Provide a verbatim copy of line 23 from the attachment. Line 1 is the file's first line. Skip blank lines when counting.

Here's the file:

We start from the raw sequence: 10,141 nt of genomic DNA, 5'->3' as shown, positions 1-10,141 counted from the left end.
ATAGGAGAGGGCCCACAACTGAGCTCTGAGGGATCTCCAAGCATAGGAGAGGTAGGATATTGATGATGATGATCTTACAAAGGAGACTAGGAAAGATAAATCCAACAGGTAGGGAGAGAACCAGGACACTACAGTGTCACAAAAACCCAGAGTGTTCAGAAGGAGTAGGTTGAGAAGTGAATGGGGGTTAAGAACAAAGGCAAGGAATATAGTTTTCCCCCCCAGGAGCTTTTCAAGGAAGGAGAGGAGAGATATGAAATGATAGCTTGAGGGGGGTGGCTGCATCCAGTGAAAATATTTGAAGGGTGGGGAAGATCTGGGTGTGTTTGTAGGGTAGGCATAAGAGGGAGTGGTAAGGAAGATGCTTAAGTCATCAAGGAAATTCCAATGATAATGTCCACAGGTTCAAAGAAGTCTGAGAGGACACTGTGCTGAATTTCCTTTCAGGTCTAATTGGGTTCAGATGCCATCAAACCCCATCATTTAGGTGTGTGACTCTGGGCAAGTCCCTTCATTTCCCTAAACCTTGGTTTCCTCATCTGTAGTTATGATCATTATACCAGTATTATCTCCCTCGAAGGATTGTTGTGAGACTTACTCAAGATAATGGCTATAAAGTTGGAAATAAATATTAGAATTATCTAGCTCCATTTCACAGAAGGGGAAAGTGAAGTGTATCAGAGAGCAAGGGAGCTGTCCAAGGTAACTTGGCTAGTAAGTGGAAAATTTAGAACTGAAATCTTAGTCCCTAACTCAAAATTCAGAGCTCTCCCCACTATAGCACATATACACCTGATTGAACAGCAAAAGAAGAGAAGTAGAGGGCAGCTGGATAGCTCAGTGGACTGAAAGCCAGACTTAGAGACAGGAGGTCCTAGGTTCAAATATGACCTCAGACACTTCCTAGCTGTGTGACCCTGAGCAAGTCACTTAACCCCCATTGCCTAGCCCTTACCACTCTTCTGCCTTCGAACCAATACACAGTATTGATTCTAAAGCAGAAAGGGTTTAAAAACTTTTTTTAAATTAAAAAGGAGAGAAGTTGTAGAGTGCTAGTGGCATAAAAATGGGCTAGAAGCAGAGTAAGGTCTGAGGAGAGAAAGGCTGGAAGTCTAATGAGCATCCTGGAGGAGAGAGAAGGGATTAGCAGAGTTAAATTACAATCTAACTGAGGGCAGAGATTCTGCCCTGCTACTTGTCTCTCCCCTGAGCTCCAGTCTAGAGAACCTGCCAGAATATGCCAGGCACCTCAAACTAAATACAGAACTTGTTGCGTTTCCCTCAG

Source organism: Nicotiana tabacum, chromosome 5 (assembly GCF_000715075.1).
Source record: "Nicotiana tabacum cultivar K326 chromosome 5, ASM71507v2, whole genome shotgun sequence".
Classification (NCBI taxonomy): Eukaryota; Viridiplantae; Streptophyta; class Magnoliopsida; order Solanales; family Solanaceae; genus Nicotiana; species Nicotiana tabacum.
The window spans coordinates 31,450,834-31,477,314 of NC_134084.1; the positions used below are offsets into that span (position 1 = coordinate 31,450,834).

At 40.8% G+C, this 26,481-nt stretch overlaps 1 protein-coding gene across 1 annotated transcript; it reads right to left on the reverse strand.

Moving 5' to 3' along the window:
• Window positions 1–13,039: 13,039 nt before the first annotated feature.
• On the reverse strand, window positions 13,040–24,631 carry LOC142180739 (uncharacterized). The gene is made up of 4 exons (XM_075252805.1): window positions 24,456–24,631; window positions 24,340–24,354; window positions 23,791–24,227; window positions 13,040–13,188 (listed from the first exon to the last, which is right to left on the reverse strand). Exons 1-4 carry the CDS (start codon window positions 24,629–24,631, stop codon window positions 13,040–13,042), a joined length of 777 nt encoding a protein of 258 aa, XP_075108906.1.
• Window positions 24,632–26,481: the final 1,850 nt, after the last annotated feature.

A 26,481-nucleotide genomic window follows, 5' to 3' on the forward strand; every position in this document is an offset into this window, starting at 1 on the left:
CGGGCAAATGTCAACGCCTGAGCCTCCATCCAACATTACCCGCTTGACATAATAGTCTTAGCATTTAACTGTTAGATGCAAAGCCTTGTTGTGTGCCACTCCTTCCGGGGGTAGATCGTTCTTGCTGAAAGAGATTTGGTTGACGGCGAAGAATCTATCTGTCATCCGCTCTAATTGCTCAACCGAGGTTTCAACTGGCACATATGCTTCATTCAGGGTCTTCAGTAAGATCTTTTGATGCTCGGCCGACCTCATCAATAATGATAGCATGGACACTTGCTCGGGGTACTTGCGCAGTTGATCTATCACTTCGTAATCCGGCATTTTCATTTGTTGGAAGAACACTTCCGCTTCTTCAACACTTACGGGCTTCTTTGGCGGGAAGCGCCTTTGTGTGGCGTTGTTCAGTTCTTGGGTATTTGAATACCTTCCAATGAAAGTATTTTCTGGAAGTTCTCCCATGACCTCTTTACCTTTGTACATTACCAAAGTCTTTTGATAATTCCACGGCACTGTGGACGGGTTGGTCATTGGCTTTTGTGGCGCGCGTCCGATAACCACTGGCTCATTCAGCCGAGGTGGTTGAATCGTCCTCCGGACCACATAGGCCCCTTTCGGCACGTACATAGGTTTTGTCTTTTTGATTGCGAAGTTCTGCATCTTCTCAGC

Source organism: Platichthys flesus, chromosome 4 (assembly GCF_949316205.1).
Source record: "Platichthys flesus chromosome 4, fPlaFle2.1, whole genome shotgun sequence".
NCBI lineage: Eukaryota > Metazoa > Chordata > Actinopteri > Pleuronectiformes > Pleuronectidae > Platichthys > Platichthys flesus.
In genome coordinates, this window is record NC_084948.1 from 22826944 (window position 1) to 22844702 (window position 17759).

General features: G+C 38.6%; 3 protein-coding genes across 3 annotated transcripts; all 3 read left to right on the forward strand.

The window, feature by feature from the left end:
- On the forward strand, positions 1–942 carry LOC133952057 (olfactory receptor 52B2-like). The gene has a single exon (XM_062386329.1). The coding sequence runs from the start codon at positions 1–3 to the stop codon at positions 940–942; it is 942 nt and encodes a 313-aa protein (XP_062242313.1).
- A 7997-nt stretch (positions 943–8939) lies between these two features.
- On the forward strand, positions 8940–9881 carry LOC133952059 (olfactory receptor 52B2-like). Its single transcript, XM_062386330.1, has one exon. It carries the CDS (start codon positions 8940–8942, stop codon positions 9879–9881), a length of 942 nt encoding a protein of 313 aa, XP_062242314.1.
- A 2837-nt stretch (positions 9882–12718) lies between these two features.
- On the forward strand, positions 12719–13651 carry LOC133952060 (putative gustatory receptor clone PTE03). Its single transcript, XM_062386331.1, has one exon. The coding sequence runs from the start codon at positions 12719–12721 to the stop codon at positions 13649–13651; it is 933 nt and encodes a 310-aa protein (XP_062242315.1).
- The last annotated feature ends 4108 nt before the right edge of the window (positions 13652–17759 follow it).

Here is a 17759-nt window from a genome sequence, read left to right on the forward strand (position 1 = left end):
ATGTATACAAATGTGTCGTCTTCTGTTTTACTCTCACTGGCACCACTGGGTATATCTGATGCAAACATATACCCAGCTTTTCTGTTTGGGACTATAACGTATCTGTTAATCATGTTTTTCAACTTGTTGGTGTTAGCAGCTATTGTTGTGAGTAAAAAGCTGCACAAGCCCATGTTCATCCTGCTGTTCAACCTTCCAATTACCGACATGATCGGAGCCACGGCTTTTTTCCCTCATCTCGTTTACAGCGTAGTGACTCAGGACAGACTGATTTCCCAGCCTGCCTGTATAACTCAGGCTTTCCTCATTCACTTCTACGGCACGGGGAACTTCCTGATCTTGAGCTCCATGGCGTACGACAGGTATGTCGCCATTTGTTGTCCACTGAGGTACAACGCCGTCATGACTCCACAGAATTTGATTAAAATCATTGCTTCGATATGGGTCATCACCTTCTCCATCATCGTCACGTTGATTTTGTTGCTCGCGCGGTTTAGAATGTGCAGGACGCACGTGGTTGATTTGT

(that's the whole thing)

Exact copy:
- A 2837-nt stretch (positions 9882–12718) lies between these two features.